Now about that cavalry.  I know what the sculptor was aiming for but to my eyes, even a toy cavalryman should look a bit more imposing relative to the foot.  I first thought about something like Gumby’s horse Pokey but a set of these toy horses on Amazon caught my eye.  Here's some examples for size comparison purposes, stock horse second from left.


 
So, it’s the smaller ones potentially fitted out for war and all the rest go back out to pasture (or to be precise, into my 2-year old granddaughter’s toy bin).  I’m not 100% sold on these, quite possibly not toy-like enough but certainly okay for a cheap experiment.  Not to mention a big cost savings if I can mold one.  More about the cavalry coming soon in the next post. 

For the meantime I’ve had the most relaxing and enjoyable painting sessions with these Toy Town soldiers in quite some time, enough to entertain the thought that I might actually sustain the resolve to paint two armies to do battle with.

14 comments:

  1. Like them ! - pleasingly different ! , Tony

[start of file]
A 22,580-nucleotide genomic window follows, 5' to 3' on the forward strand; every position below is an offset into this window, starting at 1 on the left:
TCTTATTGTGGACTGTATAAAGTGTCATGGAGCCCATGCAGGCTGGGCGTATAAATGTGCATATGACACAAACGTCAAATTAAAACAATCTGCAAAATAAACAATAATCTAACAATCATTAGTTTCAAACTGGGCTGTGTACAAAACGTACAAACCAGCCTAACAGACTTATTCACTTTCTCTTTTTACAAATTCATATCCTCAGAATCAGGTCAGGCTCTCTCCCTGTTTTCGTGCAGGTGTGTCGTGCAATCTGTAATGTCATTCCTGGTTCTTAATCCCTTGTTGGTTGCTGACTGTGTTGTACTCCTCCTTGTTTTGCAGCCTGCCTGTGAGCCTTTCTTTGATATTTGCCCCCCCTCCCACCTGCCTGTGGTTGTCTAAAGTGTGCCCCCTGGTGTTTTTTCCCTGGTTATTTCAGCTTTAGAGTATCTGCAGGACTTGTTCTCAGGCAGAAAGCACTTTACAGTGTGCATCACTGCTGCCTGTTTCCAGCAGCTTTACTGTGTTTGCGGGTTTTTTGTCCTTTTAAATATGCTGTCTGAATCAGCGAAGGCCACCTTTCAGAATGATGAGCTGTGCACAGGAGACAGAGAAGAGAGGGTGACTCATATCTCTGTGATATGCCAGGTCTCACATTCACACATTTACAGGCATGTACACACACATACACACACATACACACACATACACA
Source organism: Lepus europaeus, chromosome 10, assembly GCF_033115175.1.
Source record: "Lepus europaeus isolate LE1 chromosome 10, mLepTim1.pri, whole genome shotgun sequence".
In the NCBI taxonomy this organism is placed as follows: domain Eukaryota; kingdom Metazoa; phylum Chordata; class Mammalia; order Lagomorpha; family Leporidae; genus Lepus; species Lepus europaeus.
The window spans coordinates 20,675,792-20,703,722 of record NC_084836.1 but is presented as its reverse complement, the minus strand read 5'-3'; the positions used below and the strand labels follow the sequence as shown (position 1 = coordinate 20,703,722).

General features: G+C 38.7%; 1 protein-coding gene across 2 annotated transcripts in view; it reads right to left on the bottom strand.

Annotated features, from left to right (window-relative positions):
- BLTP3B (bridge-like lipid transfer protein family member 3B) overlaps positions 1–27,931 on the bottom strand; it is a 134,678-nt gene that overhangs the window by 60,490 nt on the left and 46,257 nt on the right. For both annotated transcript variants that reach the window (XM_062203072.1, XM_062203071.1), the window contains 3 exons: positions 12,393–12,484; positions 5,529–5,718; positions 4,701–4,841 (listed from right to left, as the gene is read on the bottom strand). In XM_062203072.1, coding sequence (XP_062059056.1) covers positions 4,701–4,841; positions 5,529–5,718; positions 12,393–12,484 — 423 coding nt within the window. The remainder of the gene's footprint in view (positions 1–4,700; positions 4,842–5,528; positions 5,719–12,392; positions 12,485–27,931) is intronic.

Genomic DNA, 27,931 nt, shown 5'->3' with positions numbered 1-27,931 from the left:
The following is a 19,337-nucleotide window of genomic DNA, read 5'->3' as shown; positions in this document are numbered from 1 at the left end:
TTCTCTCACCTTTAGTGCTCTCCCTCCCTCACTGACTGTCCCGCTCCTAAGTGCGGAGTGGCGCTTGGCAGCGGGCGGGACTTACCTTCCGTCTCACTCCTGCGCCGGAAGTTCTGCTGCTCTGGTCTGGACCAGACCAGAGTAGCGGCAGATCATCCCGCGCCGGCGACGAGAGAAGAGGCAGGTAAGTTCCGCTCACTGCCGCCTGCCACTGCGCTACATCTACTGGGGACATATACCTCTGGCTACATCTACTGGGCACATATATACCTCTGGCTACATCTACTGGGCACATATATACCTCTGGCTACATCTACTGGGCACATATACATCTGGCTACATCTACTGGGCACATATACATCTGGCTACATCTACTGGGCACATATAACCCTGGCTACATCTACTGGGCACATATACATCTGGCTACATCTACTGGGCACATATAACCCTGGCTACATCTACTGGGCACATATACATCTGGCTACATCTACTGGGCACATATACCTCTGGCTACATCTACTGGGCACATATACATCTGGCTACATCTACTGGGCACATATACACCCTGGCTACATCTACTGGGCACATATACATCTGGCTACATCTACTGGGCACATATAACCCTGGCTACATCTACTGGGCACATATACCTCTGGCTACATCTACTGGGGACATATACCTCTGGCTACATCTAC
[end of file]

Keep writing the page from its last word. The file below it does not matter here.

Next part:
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    1. Thanks, Tony. Glad you like them.

      Regards,
      Steve

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  2. They are very charming indeed. And I fully agree with block painting, no shading and gloss finish . . . other painting styles would diminish the delight they give.

    Now that you have the red/black uniformed side, you need to get some blue/(gold or white) opponents for them.


    -- Jeff

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    1. You're right, Jeff. Plenty of charm and character to these figures.

      The infantry come in three styles: this one, bulbous spiked helmets in the early style and British/Scots. Of course, any amount of mixing and matching can be done.

      The uniform coats here are actually dark blue. For the enemy army, I plan to use the spiked helmet guys. I'm a good way off from having to decide uniform colors but I'm leaning towards green coats/gray trousers.

      Regards,
      Steve

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    2. Steve,